King's Own Royal Regiment Museum
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Regimental History - 17th Century
The Regiment was raised in July 1680, soon after the creation of the new Regular Army. It was formed specifically to help defend Tangier in North Africa - a new part of the growing British Empire. At that time it was known as the 2nd Tangier Regiment. Men were recruited in Plymouth and London. Many of them had already seen military service. Their first Colonel, the Earl of Plymouth, died in Tangier before the Regiment arrived. When the Regiment returned from Africa it became known as The Queen's Regiment. It saw its first battle action at Sedgemoor in 1685 defending King James II's throne from the claims of the Duke of Monmouth.
The Regiment, under Colonel Charles Trelawny, was the first to transfer their allegiance to the Protestant Prince William of Orange when he landed at Torbay on 5th November 1688. By January 1689 James II fled to France, and William succeeded him as King William III. It is a Regimental tradition that the new king granted the Regiment its badge, the Lion of England, for being one of the first to go over to him. The Regiment subsequently served with William's Army against James and his French allies in Ireland, at the Battle of the Boyne near Dundalk on 11th July 1690, and the sieges of Cork and Kinsale in 1690 and Limerick in 1691.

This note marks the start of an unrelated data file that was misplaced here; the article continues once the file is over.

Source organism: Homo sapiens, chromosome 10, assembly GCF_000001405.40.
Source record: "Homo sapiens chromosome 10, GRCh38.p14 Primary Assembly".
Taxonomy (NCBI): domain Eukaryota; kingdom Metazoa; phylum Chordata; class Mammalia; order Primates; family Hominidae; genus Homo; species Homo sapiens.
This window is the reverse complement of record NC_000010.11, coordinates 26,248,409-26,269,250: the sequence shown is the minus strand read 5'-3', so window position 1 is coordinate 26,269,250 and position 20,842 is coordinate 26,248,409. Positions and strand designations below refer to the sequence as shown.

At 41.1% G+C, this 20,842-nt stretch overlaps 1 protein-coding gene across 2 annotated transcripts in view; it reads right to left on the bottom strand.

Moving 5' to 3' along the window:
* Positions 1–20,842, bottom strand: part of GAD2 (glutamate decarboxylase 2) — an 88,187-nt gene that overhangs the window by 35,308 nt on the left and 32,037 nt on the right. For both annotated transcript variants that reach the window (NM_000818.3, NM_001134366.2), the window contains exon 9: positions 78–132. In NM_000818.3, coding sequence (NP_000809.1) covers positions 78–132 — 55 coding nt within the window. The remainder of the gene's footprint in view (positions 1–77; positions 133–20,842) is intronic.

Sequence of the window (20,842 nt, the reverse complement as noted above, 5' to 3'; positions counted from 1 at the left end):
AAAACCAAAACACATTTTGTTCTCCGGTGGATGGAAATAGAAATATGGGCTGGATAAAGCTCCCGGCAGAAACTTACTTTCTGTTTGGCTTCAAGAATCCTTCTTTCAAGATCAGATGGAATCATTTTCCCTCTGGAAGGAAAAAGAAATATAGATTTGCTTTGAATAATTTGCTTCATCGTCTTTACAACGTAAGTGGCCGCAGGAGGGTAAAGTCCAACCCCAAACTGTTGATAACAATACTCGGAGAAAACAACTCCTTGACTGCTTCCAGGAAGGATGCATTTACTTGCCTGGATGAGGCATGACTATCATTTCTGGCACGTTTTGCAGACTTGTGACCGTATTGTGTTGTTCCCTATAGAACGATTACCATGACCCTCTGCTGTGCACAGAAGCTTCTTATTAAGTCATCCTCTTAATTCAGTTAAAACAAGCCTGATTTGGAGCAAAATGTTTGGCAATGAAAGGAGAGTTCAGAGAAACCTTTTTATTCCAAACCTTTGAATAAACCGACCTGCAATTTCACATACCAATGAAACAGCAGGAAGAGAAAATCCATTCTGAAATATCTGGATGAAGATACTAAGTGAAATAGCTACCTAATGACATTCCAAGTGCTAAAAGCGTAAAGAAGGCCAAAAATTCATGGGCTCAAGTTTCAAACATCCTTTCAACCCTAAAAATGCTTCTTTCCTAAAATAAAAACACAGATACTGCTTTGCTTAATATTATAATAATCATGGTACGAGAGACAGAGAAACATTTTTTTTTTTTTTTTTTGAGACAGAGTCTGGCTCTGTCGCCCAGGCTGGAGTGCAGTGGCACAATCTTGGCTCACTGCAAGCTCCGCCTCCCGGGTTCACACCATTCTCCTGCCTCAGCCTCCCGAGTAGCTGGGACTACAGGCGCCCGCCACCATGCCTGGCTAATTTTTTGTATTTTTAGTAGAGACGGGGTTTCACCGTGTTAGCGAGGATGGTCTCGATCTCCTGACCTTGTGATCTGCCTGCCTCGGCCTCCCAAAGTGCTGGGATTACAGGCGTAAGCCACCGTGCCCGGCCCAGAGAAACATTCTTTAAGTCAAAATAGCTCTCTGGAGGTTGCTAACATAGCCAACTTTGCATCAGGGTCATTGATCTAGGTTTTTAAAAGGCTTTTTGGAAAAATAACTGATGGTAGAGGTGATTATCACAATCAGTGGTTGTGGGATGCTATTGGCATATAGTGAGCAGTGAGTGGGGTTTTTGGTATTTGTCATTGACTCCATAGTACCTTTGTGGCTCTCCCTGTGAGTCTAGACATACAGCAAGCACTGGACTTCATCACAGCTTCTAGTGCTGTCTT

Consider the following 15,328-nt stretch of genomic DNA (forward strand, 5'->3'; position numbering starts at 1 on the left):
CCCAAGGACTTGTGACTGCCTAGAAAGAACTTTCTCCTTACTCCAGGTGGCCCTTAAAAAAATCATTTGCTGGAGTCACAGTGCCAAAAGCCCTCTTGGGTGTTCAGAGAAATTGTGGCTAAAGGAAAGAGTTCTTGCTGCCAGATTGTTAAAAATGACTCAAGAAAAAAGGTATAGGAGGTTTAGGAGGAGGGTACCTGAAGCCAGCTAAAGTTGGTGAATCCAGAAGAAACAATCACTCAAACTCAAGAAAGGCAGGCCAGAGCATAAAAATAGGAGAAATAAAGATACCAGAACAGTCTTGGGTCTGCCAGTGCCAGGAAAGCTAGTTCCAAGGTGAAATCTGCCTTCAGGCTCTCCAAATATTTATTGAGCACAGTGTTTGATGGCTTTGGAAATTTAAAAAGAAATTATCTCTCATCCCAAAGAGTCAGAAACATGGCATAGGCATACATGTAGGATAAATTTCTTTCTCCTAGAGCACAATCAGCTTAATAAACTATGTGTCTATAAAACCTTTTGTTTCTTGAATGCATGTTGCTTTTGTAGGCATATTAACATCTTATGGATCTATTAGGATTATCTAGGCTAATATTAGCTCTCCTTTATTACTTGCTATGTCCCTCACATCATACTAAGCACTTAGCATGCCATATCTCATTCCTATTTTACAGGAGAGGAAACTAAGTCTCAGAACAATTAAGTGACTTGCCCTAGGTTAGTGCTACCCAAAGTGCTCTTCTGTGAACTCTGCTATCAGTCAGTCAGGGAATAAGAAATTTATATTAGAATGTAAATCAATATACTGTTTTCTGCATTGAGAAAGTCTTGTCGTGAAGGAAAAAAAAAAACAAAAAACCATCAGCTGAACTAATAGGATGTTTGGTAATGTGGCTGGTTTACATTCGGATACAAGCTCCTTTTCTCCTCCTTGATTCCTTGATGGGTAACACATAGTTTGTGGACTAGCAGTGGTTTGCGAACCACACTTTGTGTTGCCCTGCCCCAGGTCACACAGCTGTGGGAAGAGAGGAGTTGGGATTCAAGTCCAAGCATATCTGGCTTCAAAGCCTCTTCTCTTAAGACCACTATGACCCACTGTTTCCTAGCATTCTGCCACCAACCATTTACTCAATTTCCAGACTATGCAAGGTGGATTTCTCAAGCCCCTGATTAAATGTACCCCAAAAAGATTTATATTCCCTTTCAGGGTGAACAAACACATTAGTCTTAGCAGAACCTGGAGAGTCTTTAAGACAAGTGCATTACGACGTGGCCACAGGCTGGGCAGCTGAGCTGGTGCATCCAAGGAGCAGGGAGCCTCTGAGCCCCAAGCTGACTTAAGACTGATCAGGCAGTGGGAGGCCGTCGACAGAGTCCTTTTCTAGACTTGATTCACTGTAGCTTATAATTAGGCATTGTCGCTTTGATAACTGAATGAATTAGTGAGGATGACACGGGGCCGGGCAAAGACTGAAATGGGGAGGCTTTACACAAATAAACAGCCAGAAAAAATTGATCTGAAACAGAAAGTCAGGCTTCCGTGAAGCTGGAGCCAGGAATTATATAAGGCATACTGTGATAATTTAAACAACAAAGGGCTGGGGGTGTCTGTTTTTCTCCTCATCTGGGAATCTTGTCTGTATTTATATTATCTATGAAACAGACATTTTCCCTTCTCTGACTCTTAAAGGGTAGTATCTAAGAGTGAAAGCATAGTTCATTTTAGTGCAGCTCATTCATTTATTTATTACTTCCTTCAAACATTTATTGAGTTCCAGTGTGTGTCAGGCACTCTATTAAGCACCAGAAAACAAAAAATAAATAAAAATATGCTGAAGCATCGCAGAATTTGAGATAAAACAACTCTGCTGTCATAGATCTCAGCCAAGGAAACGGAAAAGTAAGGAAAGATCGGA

In 1692 the Regiment joined William's forces in Flanders against the French. It was present at the siege of the town and citadel of Namur, and 'Namur 1695' became the Regiment's first Battle Honour.
See the uniforms of the period: 1680-1685
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